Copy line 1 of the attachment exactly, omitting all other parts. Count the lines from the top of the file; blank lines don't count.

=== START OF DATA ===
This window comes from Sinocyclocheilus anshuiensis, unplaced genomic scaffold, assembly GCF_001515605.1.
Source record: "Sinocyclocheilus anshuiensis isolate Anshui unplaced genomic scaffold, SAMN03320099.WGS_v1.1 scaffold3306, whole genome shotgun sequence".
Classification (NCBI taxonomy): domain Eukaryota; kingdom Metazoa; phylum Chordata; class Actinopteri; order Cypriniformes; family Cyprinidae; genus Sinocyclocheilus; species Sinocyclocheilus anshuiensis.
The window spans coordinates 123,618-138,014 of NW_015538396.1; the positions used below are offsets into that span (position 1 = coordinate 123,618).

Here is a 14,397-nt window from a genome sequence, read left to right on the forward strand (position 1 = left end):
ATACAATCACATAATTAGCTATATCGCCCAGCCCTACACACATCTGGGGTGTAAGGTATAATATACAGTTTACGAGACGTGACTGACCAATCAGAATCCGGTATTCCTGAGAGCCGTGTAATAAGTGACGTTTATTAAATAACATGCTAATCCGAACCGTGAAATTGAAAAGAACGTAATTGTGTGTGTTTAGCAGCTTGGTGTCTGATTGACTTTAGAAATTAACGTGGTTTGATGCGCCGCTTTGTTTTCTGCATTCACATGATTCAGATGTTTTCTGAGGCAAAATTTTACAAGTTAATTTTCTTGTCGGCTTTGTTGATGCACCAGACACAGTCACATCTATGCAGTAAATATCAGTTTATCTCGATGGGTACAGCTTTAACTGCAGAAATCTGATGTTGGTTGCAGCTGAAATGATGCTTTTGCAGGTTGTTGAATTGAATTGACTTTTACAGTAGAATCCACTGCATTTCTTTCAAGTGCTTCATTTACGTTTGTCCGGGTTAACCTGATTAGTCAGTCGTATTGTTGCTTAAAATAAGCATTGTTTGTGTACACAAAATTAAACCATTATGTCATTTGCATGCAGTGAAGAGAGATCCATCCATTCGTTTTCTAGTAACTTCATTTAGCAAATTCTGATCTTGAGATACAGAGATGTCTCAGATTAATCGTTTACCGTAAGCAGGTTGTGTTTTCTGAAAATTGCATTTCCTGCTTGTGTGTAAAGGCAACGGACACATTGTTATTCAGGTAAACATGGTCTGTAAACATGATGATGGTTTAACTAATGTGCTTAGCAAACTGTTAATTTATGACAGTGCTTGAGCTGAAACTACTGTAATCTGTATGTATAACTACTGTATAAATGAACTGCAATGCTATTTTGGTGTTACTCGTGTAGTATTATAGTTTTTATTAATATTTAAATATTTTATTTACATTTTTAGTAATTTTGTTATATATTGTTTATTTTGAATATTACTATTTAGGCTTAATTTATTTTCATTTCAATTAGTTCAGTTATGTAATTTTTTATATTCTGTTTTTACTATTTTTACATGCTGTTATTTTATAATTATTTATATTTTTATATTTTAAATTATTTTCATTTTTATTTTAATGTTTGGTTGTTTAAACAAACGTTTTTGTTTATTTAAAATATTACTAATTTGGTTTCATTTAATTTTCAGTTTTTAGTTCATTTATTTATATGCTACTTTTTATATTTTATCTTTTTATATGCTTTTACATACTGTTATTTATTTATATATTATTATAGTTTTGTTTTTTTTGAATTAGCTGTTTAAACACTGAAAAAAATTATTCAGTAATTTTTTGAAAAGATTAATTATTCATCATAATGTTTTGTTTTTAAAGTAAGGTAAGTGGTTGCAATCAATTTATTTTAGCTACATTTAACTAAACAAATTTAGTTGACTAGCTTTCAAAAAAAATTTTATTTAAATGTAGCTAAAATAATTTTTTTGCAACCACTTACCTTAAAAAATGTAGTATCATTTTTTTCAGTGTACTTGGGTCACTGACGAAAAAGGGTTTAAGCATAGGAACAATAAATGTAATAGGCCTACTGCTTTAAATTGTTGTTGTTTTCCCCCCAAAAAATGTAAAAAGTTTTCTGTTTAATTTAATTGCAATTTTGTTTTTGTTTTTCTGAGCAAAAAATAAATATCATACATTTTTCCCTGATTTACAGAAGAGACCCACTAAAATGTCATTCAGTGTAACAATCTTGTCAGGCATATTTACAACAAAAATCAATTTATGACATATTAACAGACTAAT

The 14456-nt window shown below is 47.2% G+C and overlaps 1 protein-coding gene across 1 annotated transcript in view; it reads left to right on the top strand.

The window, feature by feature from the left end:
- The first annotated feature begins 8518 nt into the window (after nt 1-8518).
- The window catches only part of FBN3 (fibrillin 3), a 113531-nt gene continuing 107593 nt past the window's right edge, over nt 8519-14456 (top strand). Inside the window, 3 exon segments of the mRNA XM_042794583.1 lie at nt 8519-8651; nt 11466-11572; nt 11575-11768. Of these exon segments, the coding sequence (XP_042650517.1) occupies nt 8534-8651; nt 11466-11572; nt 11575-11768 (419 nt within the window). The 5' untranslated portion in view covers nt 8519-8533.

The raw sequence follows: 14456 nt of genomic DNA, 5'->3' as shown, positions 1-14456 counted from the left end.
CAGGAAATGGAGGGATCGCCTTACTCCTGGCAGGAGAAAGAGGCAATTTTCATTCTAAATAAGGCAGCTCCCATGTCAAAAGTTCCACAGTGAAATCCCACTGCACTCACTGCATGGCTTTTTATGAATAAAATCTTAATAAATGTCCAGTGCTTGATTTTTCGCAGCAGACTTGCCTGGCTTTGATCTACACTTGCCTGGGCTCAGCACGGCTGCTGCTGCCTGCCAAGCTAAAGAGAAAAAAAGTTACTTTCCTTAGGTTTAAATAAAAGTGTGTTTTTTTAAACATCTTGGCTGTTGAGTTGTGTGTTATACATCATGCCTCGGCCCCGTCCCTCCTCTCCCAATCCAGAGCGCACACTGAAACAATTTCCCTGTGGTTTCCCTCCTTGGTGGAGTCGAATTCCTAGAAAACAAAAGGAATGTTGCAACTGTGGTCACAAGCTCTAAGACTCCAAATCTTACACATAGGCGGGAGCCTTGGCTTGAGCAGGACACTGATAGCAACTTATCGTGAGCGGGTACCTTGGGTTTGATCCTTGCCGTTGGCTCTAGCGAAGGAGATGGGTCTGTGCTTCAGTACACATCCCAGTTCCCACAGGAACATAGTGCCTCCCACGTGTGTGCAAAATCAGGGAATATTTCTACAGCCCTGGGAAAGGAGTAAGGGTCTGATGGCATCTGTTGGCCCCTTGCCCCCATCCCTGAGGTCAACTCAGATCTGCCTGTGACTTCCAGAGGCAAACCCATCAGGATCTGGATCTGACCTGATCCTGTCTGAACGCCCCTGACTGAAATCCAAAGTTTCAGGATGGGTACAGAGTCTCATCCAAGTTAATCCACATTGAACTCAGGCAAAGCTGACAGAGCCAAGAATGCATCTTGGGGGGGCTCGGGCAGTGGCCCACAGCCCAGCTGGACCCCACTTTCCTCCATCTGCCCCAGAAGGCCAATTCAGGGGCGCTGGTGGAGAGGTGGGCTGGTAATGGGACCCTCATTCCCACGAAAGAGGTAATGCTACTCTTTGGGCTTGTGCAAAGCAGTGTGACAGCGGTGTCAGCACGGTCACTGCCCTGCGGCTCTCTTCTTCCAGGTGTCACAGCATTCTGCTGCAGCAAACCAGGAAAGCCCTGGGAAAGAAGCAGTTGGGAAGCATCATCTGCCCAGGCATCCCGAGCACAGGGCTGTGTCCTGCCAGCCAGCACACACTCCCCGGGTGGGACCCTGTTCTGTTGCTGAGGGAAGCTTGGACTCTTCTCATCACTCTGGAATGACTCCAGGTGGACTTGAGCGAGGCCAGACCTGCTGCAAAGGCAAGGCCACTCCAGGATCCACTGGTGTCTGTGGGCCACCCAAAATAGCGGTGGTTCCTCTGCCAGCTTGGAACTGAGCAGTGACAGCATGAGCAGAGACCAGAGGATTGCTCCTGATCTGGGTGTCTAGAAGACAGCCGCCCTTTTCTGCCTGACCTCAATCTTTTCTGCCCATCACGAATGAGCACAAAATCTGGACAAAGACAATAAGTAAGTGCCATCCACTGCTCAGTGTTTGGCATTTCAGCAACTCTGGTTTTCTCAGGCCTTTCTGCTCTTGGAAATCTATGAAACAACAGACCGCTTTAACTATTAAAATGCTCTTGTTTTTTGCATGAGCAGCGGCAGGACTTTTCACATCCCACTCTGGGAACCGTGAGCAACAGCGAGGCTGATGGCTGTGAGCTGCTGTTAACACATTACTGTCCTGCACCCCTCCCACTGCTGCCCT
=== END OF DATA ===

This window comes from Sinocyclocheilus anshuiensis, unplaced genomic scaffold, assembly GCF_001515605.1.